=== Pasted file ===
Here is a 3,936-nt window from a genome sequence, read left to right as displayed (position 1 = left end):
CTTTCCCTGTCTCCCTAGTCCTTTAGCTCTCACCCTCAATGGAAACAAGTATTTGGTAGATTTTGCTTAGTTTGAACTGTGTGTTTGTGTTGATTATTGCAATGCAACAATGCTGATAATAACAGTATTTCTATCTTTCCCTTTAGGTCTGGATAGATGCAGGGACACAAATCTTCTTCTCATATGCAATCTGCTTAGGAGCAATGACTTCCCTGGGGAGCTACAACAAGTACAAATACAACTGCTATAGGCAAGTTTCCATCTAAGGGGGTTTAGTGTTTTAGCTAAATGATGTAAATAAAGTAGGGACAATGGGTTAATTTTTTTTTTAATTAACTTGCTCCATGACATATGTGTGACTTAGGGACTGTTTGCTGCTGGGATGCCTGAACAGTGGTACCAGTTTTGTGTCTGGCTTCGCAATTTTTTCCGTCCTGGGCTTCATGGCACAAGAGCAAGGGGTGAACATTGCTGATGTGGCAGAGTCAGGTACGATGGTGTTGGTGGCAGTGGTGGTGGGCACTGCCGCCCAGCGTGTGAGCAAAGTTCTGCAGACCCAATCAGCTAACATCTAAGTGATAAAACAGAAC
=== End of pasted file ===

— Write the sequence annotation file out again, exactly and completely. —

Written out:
Here is a 3,936-nt window from a genome sequence, read left to right as displayed (position 1 = left end):
CTTTCCCTGTCTCCCTAGTCCTTTAGCTCTCACCCTCAATGGAAACAAGTATTTGGTAGATTTTGCTTAGTTTGAACTGTGTGTTTGTGTTGATTATTGCAATGCAACAATGCTGATAATAACAGTATTTCTATCTTTCCCTTTAGGTCTGGATAGATGCAGGGACACAAATCTTCTTCTCATATGCAATCTGCTTAGGAGCAATGACTTCCCTGGGGAGCTACAACAAGTACAAATACAACTGCTATAGGCAAGTTTCCATCTAAGGGGGTTTAGTGTTTTAGCTAAATGATGTAAATAAAGTAGGGACAATGGGTTAATTTTTTTTTTAATTAACTTGCTCCATGACATATGTGTGACTTAGGGACTGTTTGCTGCTGGGATGCCTGAACAGTGGTACCAGTTTTGTGTCTGGCTTCGCAATTTTTTCCGTCCTGGGCTTCATGGCACAAGAGCAAGGGGTGAACATTGCTGATGTGGCAGAGTCAGGTACGATGGTGTTGGTGGCAGTGGTGGTGGGCACTGCCGCCCAGCGTGTGAGCAAAGTTCTGCAGACCCAATCAGCTAACATCTAAGTGATAAAACAGAAC